OSHA’s Severe Injury Reporting Requirement, A Year Later

clipboardA year after the Occupational Safety and Health Administration (OSHA) implemented a reporting requirement for severe work-related injuries the administration says that, though they have seen an improvement in some companies hey think employers reported fewer injuries than actually took place, and that some tried to hide injuries from the administration.

The Severe Injury Reporting Program was put in place to try and get a better idea of where and how severe injuries occurred so OSHA could learn which companies seemed to be at risk of worker injuries, and then take preventive measures at those companies. They hoped they could learn which companies they needed to visit to make sure safety standards were put in place to prevent another severe injury or a death.

The injuries that employers were supposed to report included loss of an eye, in-patient hospitalizations or any amputations. Employers also have to report fatalities at work, but that has always been an OSHA requirement. Since the program was put in place at the beginning of January last year, OSHA says they have received over 10,000 reports of severe injuries, the majority of which came from manufacturing and construction industries.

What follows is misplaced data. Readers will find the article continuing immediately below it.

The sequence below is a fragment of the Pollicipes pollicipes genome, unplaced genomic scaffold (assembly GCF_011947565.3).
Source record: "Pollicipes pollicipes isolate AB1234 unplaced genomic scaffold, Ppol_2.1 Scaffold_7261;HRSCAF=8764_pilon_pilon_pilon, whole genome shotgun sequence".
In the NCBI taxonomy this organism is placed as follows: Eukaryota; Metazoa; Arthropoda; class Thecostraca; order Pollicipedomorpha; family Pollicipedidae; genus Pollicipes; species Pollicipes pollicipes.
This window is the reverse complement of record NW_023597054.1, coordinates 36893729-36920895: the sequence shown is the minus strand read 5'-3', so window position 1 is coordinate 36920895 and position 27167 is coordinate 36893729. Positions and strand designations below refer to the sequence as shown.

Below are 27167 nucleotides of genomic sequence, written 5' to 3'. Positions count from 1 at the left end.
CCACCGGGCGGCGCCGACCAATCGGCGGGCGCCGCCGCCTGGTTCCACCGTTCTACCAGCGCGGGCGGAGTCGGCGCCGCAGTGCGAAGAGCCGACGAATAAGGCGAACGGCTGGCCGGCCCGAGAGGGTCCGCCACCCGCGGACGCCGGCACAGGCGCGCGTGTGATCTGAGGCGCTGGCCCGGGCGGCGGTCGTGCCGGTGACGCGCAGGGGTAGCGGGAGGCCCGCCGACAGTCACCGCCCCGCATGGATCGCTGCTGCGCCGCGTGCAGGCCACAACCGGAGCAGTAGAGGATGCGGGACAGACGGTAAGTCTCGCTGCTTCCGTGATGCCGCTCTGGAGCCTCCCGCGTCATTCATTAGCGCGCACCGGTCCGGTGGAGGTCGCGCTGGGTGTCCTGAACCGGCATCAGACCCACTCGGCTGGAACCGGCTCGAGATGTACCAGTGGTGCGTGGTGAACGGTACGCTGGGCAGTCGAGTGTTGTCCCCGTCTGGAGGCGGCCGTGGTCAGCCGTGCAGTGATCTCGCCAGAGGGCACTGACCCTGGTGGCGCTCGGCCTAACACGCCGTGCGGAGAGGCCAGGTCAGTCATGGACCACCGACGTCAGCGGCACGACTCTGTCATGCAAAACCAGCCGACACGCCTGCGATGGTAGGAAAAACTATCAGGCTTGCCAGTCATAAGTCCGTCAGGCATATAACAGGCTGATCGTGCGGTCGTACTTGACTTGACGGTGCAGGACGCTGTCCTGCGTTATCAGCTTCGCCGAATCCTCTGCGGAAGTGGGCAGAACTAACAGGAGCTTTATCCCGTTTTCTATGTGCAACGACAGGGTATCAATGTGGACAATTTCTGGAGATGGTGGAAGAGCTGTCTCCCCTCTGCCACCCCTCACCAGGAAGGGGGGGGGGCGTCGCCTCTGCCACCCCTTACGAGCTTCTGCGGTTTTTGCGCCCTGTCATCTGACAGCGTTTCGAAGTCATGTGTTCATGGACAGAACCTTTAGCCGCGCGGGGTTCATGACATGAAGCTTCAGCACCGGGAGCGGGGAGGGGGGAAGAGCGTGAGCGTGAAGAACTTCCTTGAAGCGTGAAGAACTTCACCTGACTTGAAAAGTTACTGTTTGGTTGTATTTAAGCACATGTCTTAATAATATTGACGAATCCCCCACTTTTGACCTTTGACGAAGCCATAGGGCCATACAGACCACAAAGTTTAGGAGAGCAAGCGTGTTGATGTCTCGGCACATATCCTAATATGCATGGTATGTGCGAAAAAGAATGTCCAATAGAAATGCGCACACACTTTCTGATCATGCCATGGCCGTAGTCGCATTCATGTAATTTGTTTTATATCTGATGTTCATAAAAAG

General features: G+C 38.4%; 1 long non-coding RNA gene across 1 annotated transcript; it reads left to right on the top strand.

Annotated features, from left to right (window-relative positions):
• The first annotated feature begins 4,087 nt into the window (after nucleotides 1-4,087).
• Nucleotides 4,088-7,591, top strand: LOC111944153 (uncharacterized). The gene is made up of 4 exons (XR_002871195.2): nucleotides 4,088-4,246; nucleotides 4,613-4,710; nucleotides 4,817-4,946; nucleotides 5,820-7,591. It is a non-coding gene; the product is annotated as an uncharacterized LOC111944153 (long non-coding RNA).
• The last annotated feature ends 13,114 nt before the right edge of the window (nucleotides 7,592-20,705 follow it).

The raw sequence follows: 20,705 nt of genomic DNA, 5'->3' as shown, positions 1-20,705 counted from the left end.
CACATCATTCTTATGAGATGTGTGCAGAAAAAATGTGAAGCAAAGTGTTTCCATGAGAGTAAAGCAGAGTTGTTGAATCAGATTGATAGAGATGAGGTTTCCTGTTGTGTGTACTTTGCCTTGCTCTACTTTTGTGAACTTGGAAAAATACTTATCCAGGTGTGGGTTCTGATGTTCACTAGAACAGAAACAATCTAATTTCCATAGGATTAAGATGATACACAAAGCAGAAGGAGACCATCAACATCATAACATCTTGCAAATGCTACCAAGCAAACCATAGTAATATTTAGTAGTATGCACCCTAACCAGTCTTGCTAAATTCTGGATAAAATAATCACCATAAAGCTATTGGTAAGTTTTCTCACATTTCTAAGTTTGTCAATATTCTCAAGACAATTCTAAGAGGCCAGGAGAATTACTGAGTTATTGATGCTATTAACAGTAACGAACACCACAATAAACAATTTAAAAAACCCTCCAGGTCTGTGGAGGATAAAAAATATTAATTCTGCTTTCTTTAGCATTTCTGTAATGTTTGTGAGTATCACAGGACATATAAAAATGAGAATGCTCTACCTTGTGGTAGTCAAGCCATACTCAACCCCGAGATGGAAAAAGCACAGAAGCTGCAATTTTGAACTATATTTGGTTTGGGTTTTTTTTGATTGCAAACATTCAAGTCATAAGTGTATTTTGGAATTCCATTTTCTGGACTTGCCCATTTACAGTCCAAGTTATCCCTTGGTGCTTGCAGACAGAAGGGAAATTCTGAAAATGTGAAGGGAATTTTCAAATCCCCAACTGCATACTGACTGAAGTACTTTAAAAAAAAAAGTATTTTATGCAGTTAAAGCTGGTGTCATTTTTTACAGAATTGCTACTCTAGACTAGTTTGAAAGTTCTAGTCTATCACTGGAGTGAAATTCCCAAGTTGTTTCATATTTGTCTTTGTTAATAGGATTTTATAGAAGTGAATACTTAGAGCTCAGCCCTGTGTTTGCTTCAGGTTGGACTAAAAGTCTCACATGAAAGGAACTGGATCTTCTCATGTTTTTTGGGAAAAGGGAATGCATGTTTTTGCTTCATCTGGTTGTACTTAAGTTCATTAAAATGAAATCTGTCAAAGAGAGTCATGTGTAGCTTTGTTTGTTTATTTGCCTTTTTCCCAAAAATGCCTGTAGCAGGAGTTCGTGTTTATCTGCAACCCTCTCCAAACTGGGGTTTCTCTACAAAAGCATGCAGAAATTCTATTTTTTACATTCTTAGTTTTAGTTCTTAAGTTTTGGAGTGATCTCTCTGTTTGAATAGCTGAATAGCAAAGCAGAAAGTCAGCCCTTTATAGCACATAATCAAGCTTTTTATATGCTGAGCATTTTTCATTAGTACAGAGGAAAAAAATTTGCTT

Rather than inspecting every site that reported an injury, OSHA often tried to allow the employer to correct the hazards on their own. In many cases, they said, the employer went above and beyond OSHA standards in correcting hazards and implementing safety devices to ensure the safety of their workers.

States that conduct their own state plan were not included in the program, only federal OSHA states. With the information OSHA obtained they were able to identify hazardous trends and take steps to correct them. For example, in the southeast region they saw a lot of fingertip amputations among food workers using deli slicers and they started a campaign across those eight states to educate workers and employers about the hazards these machines pose and how workers can be kept safe.

They also found employers who took measures to hide safety violations and injuries from the administration. They believe that maybe up to 50 percent of severe injuries are not being reported, whether it is because smaller businesses do not know about the reporting requirements or because they choose not to because they are not worried about the fine for failing to report, which was $1,000 last year. OSHA says they are now going to increase those fines and also develop an outreach program for businesses so they get all the information about new requirements.

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